Ink jet printing is a non-impact method for producing images by the deposition of ink droplets in a pixel-by-pixel manner to an image-recording element in response to digital signals. There are various methods which may be utilized to control the deposition of ink droplets on the image-recording element to yield the desired image. In one process, known as continuous ink jet, a continuous stream of droplets is charged and deflected in an imagewise manner onto the surface of the image-recording element, while unimaged droplets are caught and returned to an ink sump. In another process, known as drop-on-demand ink jet, individual ink droplets are projected as needed onto the image-recording element to form the desired image. Common methods of controlling the projection of ink droplets in drop-on-demand printing include piezoelectric transducers and thermal bubble formation. Ink jet printers have found broad applications across markets ranging from industrial labeling to short run printing to desktop document and pictorial imaging.

The inks used in the various ink jet printers can be classified as either dye-based or pigment-based. A dye is a colorant which is molecularly dispersed or solvated by a carrier medium. The carrier medium can be a liquid or a solid at room temperature. A commonly used carrier medium is water or a mixture of water and organic co-solvents. Each individual dye molecule is surrounded by molecules of the carrier medium. In dye-based inks, no particles are observable under the microscope. Although there have been many recent advances in the art of dye-based ink jet inks, such inks still suffer from deficiencies such as low optical densities on plain paper and poor light-fastness. When water is used as the carrier medium, such inks also generally suffer from poor wet abrasion.

DESCRIPTION OF RELATED ART

JP 10-219157 relates to an ink jet ink comprising an aqueous medium, a colorant and a very small amount of glutaraldehyde as a biocide.

There is a problem with using this ink, however, in that when it is printed on an image-recording element, the resultant image has poor wet abrasion resistance.

It is an object of this invention to provide an ink jet printing process for improving the wet abrasion resistance of an ink jet image formed from an aqueous ink containing a cationic dye. It is another object of this invention to provide an ink jet printing process wherein a hardener is applied to improve the wet abrasion resistance of the ink jet image. It is another object of the invention to provide an ink jet printing process where the laydown of the hardener applied can be precisely controlled independently of ink laydown and can be applied non-imagewise to the entire element.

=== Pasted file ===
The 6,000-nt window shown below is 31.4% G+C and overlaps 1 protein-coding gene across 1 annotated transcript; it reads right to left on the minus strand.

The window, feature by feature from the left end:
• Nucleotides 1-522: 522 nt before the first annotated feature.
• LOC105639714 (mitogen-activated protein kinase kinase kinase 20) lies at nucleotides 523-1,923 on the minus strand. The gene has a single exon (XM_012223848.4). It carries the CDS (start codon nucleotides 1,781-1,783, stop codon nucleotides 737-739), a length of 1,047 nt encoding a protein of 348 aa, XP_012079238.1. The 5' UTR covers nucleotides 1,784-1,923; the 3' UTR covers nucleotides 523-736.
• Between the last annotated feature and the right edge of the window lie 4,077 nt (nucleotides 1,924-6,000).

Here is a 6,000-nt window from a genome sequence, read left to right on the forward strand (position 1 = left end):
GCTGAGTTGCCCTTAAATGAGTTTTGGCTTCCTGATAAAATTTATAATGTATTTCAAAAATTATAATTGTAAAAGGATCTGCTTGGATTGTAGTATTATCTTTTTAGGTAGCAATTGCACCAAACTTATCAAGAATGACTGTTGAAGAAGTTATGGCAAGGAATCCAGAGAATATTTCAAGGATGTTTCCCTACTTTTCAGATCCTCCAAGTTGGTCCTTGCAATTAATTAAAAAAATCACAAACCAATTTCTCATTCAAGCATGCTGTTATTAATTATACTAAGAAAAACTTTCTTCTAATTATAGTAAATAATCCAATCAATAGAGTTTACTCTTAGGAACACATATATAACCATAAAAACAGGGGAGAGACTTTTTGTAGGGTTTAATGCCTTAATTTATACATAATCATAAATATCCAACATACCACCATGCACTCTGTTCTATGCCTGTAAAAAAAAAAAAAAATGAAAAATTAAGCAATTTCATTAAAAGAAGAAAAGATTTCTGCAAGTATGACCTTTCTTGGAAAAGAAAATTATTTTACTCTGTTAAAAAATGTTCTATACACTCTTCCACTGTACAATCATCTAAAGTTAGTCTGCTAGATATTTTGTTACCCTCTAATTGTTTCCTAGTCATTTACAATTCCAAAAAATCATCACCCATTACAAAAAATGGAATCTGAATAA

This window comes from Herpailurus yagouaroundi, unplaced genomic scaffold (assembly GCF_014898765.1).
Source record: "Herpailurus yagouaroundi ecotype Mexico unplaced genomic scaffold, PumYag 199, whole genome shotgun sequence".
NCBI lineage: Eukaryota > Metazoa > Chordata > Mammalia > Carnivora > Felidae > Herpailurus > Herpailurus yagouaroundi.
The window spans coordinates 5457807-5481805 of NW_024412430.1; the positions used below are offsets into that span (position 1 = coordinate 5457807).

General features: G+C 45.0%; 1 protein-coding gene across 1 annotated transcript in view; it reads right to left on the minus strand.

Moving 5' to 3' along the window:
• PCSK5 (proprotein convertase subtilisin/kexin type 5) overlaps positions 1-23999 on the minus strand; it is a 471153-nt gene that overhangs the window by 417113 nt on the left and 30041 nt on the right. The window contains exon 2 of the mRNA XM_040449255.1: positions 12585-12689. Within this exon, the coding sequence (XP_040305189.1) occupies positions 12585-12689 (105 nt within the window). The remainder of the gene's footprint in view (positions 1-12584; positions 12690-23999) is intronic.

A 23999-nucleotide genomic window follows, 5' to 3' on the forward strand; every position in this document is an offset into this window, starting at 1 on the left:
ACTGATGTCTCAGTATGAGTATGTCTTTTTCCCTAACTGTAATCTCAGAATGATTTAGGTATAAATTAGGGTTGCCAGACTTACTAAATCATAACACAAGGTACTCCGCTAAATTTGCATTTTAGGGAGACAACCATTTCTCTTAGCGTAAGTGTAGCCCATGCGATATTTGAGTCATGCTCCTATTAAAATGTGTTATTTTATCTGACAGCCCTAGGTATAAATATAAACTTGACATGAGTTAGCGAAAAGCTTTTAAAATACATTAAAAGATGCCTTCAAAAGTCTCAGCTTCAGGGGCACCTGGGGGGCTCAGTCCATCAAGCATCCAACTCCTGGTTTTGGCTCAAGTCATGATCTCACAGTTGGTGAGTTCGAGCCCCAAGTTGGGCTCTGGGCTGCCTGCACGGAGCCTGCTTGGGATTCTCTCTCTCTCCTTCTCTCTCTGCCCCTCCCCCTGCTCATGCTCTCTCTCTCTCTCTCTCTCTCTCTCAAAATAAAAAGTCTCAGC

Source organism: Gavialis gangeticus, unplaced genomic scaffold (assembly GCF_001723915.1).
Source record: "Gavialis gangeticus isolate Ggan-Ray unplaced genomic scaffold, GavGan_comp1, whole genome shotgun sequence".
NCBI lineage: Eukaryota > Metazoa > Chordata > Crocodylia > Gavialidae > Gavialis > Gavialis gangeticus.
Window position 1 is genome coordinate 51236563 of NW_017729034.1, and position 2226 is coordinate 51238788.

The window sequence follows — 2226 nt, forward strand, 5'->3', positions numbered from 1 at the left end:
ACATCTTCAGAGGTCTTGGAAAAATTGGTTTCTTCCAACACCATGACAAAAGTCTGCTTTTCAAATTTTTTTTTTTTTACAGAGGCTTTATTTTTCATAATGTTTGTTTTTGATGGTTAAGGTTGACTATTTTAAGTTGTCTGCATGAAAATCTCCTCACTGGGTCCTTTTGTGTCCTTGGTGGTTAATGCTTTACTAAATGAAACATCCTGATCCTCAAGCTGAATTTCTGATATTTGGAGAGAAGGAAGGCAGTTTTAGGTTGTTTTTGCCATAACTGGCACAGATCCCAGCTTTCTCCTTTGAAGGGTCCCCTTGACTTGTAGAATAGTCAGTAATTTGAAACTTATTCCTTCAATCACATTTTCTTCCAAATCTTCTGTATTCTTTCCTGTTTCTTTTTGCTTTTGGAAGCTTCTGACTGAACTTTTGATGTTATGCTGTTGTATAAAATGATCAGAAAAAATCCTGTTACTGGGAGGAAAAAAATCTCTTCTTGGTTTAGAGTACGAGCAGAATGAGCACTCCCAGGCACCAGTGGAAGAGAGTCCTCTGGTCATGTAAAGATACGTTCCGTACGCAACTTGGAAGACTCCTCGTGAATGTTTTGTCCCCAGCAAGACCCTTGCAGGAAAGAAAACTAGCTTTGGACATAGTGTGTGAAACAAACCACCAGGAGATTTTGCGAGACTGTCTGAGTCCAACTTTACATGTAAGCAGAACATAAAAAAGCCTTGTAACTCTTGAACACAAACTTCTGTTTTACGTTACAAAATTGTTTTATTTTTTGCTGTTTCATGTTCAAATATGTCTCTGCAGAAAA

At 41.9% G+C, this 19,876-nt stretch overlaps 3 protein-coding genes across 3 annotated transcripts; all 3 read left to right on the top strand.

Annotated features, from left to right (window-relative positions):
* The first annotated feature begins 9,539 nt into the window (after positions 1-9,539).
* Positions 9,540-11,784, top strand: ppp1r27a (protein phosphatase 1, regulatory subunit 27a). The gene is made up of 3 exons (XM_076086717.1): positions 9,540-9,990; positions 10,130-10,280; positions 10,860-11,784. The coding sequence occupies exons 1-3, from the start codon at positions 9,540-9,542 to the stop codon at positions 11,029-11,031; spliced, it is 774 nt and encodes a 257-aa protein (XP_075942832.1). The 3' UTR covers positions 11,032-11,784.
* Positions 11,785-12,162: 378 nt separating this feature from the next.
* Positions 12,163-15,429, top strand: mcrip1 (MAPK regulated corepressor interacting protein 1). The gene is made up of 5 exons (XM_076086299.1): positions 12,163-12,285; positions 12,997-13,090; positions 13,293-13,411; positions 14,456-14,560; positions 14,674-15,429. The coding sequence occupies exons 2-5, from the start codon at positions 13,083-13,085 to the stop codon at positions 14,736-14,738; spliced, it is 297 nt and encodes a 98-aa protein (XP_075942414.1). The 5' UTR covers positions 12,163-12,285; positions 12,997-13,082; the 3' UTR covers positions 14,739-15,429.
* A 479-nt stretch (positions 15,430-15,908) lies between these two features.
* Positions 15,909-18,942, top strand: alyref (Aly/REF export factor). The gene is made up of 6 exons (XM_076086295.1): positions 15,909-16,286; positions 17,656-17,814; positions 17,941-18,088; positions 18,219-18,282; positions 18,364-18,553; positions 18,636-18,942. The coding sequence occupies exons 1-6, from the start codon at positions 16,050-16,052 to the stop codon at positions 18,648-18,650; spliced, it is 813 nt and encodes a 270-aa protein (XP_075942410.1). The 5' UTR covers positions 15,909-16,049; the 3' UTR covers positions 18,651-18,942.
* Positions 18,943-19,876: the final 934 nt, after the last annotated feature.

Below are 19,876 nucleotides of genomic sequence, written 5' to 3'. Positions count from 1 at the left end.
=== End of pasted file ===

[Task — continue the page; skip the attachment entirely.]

SUMMARY OF THE INVENTION

These and other objects are achieved in accordance with the present invention which comprises an ink jet printing process for improving the wet abrasion resistance of an ink jet image comprising:

a) providing an ink jet recording element comprising a support having thereon an image-recording layer comprising a cross-linkable polymer of gelatin or acetoacetylated poly(vinyl alcohol) and a mordant;

b) applying liquid ink droplets of a cationic, water-soluble dye on the image-recording layer in an image-wise manner; and

c) applying an aqueous solution of an organic hardener or a sulfate of a trivalent metal to the image to cross-link the polymer. It was found that when an aqueous solution containing a hardener is applied to a cationic dye-based ink image where the image-receiving layer has a cross-linkable polymer and a mordant, that the wet abrasion resistance of the image is improved.

DETAILED DESCRIPTION OF THE INVENTION

This process offers an advantage over incorporating a hardener in an ink since the hardener can be applied in both imaged and non-imaged areas, and the laydown can be precisely controlled independent of ink laydown.

The hardeners employed in the invention may be used at concentrations ranging from 0.10 to 5.0 weight percent of active ingredient in the aqueous solution, preferably 0.25 to 2.0 weight percent. This aqueous hardener solution may be applied from a ink jet print head so that the final coverage of the hardener is from about 0.00002 g/m2 to about 0.001 g/m2, preferably from about 0.00005 g/m2 to about 0.0004 g/m2.

The aqueous hardener solution may also contain, if desired, co-solvents, humectants, surfactants, and other ingredients commonly added to ink jet inks.

The organic hardener or a sulfate of a trivalent metal that can be employed in the invention include the following (including mixtures thereof):

a) formaldehyde and compounds that contain two or more aldehyde functional groups such as the homologous series of dialdehydes ranging from glyoxal to adipaldehyde including succinaldehyde and glutaraldehyde; diglycolaldehyde; aromatic dialdehydes, etc.;